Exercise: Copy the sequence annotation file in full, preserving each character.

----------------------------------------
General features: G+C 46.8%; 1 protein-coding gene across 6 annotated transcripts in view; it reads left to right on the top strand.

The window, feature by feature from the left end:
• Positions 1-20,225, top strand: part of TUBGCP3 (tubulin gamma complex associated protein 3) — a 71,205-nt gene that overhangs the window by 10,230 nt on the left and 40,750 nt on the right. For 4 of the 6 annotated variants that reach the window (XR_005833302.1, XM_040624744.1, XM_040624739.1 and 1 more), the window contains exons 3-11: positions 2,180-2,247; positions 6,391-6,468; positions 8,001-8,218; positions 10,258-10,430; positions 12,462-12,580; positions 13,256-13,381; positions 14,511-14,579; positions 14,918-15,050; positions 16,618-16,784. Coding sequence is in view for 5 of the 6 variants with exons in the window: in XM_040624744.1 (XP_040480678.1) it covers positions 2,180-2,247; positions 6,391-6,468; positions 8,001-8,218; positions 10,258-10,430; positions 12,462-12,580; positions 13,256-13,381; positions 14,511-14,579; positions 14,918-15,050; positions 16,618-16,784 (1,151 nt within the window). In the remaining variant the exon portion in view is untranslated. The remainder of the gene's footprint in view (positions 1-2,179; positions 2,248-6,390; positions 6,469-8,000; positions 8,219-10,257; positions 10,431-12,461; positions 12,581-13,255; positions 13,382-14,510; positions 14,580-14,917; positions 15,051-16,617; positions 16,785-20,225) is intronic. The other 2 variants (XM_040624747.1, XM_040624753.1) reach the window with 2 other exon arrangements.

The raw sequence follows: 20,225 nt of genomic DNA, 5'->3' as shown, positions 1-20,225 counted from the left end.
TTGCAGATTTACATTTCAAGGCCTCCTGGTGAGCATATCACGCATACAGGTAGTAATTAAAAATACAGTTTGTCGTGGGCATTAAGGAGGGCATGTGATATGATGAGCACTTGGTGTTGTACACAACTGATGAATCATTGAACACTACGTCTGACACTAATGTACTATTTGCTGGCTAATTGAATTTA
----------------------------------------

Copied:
General features: G+C 46.8%; 1 protein-coding gene across 6 annotated transcripts in view; it reads left to right on the top strand.

The window, feature by feature from the left end:
• Positions 1-20,225, top strand: part of TUBGCP3 (tubulin gamma complex associated protein 3) — a 71,205-nt gene that overhangs the window by 10,230 nt on the left and 40,750 nt on the right. For 4 of the 6 annotated variants that reach the window (XR_005833302.1, XM_040624744.1, XM_040624739.1 and 1 more), the window contains exons 3-11: positions 2,180-2,247; positions 6,391-6,468; positions 8,001-8,218; positions 10,258-10,430; positions 12,462-12,580; positions 13,256-13,381; positions 14,511-14,579; positions 14,918-15,050; positions 16,618-16,784. Coding sequence is in view for 5 of the 6 variants with exons in the window: in XM_040624744.1 (XP_040480678.1) it covers positions 2,180-2,247; positions 6,391-6,468; positions 8,001-8,218; positions 10,258-10,430; positions 12,462-12,580; positions 13,256-13,381; positions 14,511-14,579; positions 14,918-15,050; positions 16,618-16,784 (1,151 nt within the window). In the remaining variant the exon portion in view is untranslated. The remainder of the gene's footprint in view (positions 1-2,179; positions 2,248-6,390; positions 6,469-8,000; positions 8,219-10,257; positions 10,431-12,461; positions 12,581-13,255; positions 13,382-14,510; positions 14,580-14,917; positions 15,051-16,617; positions 16,785-20,225) is intronic. The other 2 variants (XM_040624747.1, XM_040624753.1) reach the window with 2 other exon arrangements.

The raw sequence follows: 20,225 nt of genomic DNA, 5'->3' as shown, positions 1-20,225 counted from the left end.
TTGCAGATTTACATTTCAAGGCCTCCTGGTGAGCATATCACGCATACAGGTAGTAATTAAAAATACAGTTTGTCGTGGGCATTAAGGAGGGCATGTGATATGATGAGCACTTGGTGTTGTACACAACTGATGAATCATTGAACACTACGTCTGACACTAATGTACTATTTGCTGGCTAATTGAATTTA